“The poor young man has perished among the prizes that he sought,” remarked she. “But what a strange efficacy there is in death! If we cannot all win pearls, it causes an empty shell to satisfy us just as well. I like this statue, though it is too cold and stern in its moral lesson; and, physically, the form has not settled itself into sufficient repose.”
In another style, there was a grand, calm head of Milton, not copied from any one bust or picture, yet more authentic than any of them, because all known representations of the poet had been profoundly studied, and solved in the artist’s mind. The bust over the tomb in Grey Friars Church, the original miniatures and pictures, wherever to be found, had mingled each its special truth in this one work; wherein, likewise, by long perusal and deep love of the Paradise Lost, the Comus, the Lycidas, and L’Allegro, the sculptor had succeeded, even better than he knew, in spiritualizing his marble with the poet’s mighty genius. And this was a great thing to have achieved, such a length of time after the dry bones and dust of Milton were like those of any other dead man.
There were also several portrait-busts, comprising those of two or three of the illustrious men of our own country, whom Kenyon, before he left America, had asked permission to model. He had done so, because he sincerely believed that, whether he wrought the busts in marble or bronze, the one would corrode and the other crumble in the long lapse of time, beneath these great men’s immortality. Possibly, however, the young artist may have underestimated the durability of his material. Other faces there were, too, of men who (if the brevity of their remembrance, after death, can be augured from their little value in life) should have been represented in snow rather than marble. Posterity will be puzzled what to do with busts like these, the concretions and petrifactions of a vain self-estimate; but will find, no doubt, that they serve to build into stone walls, or burn into quicklime, as well as if the marble had never been blocked into the guise of human heads.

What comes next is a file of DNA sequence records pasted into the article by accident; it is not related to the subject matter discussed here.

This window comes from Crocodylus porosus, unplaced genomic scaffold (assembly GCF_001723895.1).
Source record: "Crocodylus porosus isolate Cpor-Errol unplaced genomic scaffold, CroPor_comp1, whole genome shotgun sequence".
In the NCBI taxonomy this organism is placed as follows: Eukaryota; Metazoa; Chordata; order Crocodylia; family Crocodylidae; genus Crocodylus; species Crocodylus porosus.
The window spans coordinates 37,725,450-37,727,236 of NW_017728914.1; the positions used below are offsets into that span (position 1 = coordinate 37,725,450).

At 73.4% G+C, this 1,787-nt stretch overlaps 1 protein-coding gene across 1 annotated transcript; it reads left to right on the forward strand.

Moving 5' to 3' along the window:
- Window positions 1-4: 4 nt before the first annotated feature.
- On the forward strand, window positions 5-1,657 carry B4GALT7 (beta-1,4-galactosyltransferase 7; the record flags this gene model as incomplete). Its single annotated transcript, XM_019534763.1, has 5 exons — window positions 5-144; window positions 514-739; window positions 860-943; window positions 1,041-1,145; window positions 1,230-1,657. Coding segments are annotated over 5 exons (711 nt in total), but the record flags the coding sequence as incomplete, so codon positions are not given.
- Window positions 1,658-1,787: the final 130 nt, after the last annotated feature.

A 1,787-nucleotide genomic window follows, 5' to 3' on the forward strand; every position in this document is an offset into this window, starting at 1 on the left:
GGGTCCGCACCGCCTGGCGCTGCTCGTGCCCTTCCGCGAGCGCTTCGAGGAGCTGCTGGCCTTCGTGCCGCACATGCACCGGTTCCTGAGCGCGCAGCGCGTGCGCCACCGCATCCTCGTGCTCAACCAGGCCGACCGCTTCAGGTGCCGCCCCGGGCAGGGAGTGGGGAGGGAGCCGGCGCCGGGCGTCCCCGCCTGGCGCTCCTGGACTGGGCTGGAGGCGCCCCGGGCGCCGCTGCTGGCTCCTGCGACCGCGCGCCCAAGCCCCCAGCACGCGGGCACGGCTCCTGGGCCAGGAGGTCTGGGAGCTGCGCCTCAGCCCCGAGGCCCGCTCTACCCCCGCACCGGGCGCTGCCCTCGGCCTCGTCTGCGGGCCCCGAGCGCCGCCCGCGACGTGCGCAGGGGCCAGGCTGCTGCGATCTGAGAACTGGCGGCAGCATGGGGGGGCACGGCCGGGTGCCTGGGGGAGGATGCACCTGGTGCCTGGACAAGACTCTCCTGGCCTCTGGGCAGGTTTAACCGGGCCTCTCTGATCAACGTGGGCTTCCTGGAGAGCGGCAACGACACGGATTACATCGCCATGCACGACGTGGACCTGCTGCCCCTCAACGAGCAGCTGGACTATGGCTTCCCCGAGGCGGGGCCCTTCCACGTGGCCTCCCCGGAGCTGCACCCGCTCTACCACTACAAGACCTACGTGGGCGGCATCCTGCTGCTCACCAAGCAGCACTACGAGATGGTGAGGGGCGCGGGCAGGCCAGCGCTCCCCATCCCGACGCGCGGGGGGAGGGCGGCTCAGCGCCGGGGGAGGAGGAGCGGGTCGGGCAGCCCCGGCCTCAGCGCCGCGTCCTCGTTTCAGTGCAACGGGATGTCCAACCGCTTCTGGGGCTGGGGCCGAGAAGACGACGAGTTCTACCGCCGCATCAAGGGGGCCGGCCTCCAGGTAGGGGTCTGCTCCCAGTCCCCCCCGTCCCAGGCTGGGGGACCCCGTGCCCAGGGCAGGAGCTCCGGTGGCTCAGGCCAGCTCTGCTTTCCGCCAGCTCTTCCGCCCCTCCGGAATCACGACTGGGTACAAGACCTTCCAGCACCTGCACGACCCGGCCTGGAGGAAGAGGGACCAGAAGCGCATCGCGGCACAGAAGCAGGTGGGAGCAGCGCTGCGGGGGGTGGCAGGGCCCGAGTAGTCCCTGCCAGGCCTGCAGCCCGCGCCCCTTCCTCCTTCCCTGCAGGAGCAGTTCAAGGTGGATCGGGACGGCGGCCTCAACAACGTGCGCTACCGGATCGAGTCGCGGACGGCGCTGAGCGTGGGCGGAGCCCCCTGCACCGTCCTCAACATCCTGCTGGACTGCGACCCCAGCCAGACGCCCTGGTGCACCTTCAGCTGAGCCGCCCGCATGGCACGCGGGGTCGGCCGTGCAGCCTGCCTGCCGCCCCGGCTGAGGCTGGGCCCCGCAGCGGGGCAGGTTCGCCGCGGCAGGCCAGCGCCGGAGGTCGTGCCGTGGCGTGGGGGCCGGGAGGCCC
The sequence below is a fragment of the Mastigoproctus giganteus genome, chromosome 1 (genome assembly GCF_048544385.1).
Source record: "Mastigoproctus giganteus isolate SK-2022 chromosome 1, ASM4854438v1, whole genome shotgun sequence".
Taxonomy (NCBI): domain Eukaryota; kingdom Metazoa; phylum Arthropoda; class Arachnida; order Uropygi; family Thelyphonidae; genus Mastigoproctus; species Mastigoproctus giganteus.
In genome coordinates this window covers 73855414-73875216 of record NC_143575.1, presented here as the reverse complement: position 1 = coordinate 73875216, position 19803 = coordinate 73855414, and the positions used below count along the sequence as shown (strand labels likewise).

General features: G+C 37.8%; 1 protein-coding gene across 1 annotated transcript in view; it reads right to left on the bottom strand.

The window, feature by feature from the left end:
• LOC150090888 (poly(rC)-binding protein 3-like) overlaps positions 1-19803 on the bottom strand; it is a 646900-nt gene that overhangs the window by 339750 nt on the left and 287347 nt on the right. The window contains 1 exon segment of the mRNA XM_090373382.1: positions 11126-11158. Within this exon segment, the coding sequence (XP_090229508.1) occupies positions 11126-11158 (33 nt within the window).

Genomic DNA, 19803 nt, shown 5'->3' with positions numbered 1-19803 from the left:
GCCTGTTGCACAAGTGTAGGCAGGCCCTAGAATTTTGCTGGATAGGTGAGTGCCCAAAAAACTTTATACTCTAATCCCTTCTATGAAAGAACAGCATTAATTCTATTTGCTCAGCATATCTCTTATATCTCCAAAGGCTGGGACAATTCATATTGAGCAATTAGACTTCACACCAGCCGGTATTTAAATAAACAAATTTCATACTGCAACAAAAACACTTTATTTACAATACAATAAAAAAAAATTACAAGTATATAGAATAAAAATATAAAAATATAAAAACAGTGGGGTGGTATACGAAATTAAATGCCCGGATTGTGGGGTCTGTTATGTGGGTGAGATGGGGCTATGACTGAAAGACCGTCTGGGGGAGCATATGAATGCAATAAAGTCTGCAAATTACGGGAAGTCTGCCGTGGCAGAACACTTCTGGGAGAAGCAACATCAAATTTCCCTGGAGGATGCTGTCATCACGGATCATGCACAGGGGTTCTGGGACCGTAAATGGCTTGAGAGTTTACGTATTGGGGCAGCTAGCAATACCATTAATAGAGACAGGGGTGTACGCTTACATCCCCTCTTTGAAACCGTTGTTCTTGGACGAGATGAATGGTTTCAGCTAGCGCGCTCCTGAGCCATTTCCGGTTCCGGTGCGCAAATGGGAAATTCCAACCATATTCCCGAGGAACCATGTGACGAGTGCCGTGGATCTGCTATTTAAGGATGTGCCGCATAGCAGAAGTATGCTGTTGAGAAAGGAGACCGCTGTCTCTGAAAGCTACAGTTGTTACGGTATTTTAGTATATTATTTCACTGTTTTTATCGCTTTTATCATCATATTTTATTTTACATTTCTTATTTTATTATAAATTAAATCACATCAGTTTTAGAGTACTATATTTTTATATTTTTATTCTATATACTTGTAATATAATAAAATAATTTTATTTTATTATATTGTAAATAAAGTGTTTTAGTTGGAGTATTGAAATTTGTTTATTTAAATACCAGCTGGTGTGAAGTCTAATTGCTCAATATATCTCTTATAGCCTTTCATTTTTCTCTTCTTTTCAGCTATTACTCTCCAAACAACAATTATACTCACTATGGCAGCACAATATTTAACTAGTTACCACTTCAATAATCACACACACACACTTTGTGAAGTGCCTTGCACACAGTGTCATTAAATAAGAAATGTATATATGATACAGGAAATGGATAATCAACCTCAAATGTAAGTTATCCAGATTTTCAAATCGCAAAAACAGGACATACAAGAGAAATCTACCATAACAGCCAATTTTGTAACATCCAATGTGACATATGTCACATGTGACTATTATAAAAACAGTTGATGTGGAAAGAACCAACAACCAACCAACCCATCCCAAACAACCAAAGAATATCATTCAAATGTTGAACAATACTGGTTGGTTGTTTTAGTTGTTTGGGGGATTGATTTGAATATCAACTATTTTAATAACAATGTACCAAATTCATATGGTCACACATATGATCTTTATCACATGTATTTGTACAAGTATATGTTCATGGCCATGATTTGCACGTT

But it is an awful thing, indeed, this endless endurance, this almost indestructibility, of a marble bust! Whether in our own case, or that of other men, it bids us sadly measure the little, little time during which our lineaments are likely to be of interest to any human being. It is especially singular that Americans should care about perpetuating themselves in this mode. The brief duration of our families, as a hereditary household, renders it next to a certainty that the great-grandchildren will not know their father’s grandfather, and that half a century hence at furthest, the hammer of the auctioneer will thump its knock-down blow against his blockhead, sold at so much for the pound of stone! And it ought to make us shiver, the idea of leaving our features to be a dusty-white ghost among strangers of another generation, who will take our nose between their thumb and fingers (as we have seen men do by Caesar’s), and infallibly break it off if they can do so without detection!